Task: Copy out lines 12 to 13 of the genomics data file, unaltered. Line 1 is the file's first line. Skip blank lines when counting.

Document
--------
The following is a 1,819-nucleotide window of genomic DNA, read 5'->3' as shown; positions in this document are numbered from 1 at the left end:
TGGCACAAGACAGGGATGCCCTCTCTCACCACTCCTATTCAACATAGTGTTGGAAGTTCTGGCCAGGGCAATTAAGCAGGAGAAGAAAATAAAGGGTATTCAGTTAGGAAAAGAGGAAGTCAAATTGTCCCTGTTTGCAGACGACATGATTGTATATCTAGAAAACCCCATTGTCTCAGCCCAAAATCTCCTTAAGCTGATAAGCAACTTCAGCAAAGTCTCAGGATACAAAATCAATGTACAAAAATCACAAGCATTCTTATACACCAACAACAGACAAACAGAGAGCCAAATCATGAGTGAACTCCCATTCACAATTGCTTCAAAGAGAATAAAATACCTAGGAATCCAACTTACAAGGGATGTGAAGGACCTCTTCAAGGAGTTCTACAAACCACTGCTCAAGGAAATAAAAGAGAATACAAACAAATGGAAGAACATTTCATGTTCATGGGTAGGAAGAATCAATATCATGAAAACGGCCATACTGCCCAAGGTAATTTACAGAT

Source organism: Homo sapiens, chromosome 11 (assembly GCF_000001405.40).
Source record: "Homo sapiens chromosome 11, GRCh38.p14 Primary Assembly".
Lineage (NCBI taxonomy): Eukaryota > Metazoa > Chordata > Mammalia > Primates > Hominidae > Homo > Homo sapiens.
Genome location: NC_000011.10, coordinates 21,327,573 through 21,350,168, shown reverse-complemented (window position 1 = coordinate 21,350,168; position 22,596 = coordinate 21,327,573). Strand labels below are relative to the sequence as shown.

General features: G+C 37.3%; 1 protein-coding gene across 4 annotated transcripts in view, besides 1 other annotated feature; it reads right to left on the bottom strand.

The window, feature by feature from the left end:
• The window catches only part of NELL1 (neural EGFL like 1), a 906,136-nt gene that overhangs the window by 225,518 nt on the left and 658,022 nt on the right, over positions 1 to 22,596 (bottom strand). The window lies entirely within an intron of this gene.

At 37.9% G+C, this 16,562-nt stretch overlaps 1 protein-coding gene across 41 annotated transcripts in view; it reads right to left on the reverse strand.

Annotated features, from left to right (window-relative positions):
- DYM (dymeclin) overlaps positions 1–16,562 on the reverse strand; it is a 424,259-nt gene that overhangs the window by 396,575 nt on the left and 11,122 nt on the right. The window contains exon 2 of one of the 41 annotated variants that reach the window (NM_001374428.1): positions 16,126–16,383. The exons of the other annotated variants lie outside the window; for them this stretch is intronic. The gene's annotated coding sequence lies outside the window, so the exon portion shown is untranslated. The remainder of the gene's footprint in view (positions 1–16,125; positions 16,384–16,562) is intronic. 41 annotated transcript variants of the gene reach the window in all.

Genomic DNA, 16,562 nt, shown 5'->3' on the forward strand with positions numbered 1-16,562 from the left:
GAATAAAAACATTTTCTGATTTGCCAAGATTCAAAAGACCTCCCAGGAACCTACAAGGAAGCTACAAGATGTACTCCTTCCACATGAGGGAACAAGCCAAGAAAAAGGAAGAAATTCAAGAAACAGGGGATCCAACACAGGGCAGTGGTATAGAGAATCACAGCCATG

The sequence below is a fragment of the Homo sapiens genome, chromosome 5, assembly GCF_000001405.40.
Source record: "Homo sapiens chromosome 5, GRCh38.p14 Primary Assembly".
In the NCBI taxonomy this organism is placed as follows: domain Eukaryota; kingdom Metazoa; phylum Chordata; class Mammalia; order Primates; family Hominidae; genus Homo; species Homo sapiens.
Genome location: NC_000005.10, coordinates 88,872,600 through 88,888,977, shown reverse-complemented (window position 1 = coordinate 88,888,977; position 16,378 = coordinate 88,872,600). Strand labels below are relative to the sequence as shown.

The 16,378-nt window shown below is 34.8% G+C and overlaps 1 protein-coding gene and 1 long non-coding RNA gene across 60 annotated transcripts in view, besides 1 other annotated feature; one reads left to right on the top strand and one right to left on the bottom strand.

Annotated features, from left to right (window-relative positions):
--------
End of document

- DYM (dymeclin) overlaps positions 1–16,562 on the reverse strand; it is a 424,259-nt gene that overhangs the window by 396,575 nt on the left and 11,122 nt on the right. The window contains exon 2 of one of the 41 annotated variants that reach the window (NM_001374428.1): positions 16,126–16,383. The exons of the other annotated variants lie outside the window; for them this stretch is intronic. The gene's annotated coding sequence lies outside the window, so the exon portion shown is untranslated. The remainder of the gene's footprint in view (positions 1–16,125; positions 16,384–16,562) is intronic. 41 annotated transcript variants of the gene reach the window in all.

Genomic DNA, 16,562 nt, shown 5'->3' on the forward strand with positions numbered 1-16,562 from the left: